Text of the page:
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Running a restaurant is always a challenge. But restaurant people are known for their ingenuity, and this recent disaster will be no exception. Some restaurants and most bars are closing, but many are adjusting delivery and take-out operations. Here are some examples of what restaurants are finding out. It’s a very incomplete list. If you want to order from a restaurant, call your favorite or one near you and find out what they have to offer. Many will include wine and beer in your order as well; Some even bottle cocktails.
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In early March, a car plowed in front of the Homestead market and cafe in Union, structural damage caused and the restaurant closed. The owner, Tricia Hudson, was blind, but she started preparing food until it could be fixed. So she was a few weeks ahead of everyone else when she was blind again on March 16. At this point, Governor Beshear ordered all restaurants in Kentucky to be closed for something other than takeaway and delivery. She has continued to provide her entire take-away menu and has started making family take-away meals: simple comfort dishes for 4, such as whole herb-stuffed chicken with filling, baked potatoes, carrots with maple glaze. These were very successful the first night she made them, so she is now taking orders 24 hours in advance at [email protected]
Holy animalJeremy and Bridget Lieb’s restaurant on Vine Street is temporarily turned into Beast Mart. The late night breakfast-lunch-dinner will now be a window for guests to order food and beer and wine, and white claw and coffee to go. Lieb hopes people will think about eating it in their car. “We have to do that. Everything in our life is tied up in this restaurant,” said Lieb.
Jacob Trevino, owner of bars including new ones The offer, along with Overlook Lodge, the Video archive and Tokyo Kittyheld an online “telethon” to sell gift certificates to its bars when they reopen. He ran it on Facebook Live and managed to raise $ 18,000 to help employees through the crisis.
Cristian Pietoso’s casual Italian restaurants oven Hyde Park and Montgomery always have a lot to do to take away, so Pietoso counted on them to get his company through this situation. He closed his restaurant in downtown Via Vite because his customers, office workers, work from home. When he went to Hyde Park Forno around 5am on Tuesday, he was happy to see that it was busy, with a slew of takeaway tickets, both from the menu and from his special half pan lasagna. So he counts that as luck. But even with constant orders, he had to lay off 90% of his employees. He can’t pay managers their salaries for the take-out volume, and the servers and bartenders just don’t have anyone to serve or care about. But he hopes the busy takeaway will keep skeletal surgery going.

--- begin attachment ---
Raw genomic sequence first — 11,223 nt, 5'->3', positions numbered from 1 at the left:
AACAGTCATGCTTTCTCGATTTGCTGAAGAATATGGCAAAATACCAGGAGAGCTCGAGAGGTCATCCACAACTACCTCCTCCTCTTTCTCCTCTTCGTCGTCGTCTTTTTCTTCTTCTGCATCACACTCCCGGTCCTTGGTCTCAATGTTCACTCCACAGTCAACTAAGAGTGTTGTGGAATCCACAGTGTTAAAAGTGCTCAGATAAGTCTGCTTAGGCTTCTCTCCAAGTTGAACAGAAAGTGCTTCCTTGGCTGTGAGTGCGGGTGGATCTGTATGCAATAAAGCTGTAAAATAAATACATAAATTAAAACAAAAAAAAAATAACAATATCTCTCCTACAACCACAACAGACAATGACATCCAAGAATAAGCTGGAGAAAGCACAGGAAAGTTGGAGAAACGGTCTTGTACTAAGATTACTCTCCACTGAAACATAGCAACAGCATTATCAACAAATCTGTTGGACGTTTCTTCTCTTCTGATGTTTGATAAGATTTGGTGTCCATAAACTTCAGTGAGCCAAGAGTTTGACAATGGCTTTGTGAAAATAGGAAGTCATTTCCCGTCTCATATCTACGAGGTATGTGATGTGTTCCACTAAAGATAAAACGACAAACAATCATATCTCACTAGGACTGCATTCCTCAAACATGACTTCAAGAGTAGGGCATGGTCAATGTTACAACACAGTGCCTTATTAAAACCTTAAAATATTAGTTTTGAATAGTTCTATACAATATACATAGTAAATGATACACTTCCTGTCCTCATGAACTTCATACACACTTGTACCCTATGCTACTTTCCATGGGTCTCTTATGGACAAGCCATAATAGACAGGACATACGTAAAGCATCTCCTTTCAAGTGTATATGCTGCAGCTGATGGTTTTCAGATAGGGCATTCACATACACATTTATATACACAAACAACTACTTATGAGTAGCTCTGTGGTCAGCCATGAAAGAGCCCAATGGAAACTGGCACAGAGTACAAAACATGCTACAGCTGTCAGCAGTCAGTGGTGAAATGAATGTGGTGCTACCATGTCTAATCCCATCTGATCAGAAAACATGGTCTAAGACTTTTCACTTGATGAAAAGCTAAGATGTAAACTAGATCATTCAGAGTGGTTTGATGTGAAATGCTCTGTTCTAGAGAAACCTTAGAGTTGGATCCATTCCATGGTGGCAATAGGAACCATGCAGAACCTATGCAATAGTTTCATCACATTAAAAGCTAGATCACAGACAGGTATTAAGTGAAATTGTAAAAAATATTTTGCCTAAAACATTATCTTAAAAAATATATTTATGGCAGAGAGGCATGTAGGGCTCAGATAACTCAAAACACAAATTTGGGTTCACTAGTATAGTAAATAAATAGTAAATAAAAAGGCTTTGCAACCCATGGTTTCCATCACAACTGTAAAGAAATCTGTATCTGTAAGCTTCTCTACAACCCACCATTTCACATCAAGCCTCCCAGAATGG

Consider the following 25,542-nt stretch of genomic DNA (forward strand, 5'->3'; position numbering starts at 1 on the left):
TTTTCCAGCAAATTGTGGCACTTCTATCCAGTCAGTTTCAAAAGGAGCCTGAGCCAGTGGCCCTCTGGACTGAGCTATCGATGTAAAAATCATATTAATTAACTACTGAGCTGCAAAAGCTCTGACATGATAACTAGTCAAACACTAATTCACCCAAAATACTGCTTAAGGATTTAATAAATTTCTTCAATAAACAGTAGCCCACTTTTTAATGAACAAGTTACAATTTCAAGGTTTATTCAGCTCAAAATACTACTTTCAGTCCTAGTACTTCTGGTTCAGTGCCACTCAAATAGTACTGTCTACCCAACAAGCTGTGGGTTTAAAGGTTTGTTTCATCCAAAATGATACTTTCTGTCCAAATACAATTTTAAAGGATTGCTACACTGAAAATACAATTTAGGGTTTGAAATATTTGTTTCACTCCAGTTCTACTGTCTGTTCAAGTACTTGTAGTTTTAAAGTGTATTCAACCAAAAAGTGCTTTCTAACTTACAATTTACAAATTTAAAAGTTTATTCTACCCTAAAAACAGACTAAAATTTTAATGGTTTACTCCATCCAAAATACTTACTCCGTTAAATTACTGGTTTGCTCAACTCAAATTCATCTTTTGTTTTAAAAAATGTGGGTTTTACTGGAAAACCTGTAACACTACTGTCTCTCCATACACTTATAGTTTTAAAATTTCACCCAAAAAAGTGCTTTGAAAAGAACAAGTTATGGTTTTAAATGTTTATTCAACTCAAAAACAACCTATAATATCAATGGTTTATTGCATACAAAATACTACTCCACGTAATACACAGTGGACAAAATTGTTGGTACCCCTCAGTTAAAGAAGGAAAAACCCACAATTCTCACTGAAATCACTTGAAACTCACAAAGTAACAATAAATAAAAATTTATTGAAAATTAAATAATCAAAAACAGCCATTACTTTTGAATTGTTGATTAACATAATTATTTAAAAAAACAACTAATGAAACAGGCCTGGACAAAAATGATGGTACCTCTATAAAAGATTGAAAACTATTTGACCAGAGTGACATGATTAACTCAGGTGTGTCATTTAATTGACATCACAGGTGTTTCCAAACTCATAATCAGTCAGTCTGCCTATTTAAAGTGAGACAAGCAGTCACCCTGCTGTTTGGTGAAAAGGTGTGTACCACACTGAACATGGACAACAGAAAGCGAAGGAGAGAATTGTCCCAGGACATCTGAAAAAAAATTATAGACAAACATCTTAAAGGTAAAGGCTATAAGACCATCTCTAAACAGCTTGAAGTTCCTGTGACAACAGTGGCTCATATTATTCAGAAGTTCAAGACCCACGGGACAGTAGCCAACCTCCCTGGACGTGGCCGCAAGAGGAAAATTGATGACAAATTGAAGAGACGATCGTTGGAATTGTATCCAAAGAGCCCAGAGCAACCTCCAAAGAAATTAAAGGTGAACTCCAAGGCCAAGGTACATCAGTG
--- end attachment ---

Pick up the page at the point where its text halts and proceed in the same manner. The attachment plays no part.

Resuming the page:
Lindsey Park owned and operated a food truck California Tri-Tipfor four years alone. COVID-19 has been messing with her in a number of ways lately. Initially, several large events that she was planning were canceled. She often parks her truck in the parking lots of large offices or manufacturing facilities. She agreed, and when restaurants closed, she thought she would do better. Then everyone started to work from home in the office park, and one of the production facilities had to close for a while waiting for a delivery of screws from China. It was delayed because the factory in China closed because of the virus. It’s good that your restaurant is on wheels. She’ll be serving her tri-tip beef sandwiches and possibly whole toasted tri-tip in locations in northern Kentucky. Find them and other local trucks on StreetFoodfinder.com.
screen is a casual, fine-dining Wyoming restaurant that you wouldn’t expect drive-through. But because their location used to be a cafe, they do. It couldn’t get any more manageable in these new circumstances. They have customized their menu to suit the dishes they believe will survive execution and offer online orders that you can pick up through your car window as you drive through. They also have delivery limited to the Wyoming neighborhood
Stephen Williams and Mitch Ahrens worked to redesign the restaurants in Covington’s RiverCenter. They had just opened a seat called the Kitchen and another called the Butler’s Pantry, a kind of grab and go with casual convenience food and some groceries. Well, they closed the kitchen, but they kept it Butler’s pantry to open. They took out seating, put up shelves, added other items, and were open to the Covington neighborhood for essentials. There are now staples like milk, bread, yogurt, fruits and some vegetables, as well as cleaning supplies and toilet paper.
There are also dinners prepared by the chefs in the kitchen kitchen, such as meatloaf, roasted chicken, and vegetables. Simple and convenient selection.
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